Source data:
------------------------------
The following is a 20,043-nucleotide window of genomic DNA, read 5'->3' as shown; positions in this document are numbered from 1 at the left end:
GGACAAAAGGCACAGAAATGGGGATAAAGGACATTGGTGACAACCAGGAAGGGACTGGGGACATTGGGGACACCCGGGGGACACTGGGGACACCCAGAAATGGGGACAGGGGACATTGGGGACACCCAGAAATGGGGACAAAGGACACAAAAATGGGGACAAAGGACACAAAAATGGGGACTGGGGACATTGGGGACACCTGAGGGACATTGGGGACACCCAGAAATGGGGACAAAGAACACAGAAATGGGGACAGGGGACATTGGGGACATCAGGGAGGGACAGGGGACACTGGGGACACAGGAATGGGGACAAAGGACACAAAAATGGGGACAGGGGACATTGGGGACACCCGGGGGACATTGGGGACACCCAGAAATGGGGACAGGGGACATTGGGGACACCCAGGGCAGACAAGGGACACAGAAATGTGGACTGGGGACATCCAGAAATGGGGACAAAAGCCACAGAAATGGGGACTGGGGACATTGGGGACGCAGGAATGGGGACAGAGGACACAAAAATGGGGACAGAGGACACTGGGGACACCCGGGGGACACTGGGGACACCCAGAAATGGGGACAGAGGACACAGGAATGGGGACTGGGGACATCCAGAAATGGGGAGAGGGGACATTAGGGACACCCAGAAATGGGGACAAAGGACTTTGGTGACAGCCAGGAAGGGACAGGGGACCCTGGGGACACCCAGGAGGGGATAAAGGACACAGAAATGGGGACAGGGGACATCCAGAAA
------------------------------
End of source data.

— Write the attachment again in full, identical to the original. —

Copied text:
The following is a 20,043-nucleotide window of genomic DNA, read 5'->3' as shown; positions in this document are numbered from 1 at the left end:
GGACAAAAGGCACAGAAATGGGGATAAAGGACATTGGTGACAACCAGGAAGGGACTGGGGACATTGGGGACACCCGGGGGACACTGGGGACACCCAGAAATGGGGACAGGGGACATTGGGGACACCCAGAAATGGGGACAAAGGACACAAAAATGGGGACAAAGGACACAAAAATGGGGACTGGGGACATTGGGGACACCTGAGGGACATTGGGGACACCCAGAAATGGGGACAAAGAACACAGAAATGGGGACAGGGGACATTGGGGACATCAGGGAGGGACAGGGGACACTGGGGACACAGGAATGGGGACAAAGGACACAAAAATGGGGACAGGGGACATTGGGGACACCCGGGGGACATTGGGGACACCCAGAAATGGGGACAGGGGACATTGGGGACACCCAGGGCAGACAAGGGACACAGAAATGTGGACTGGGGACATCCAGAAATGGGGACAAAAGCCACAGAAATGGGGACTGGGGACATTGGGGACGCAGGAATGGGGACAGAGGACACAAAAATGGGGACAGAGGACACTGGGGACACCCGGGGGACACTGGGGACACCCAGAAATGGGGACAGAGGACACAGGAATGGGGACTGGGGACATCCAGAAATGGGGAGAGGGGACATTAGGGACACCCAGAAATGGGGACAAAGGACTTTGGTGACAGCCAGGAAGGGACAGGGGACCCTGGGGACACCCAGGAGGGGATAAAGGACACAGAAATGGGGACAGGGGACATCCAGAAA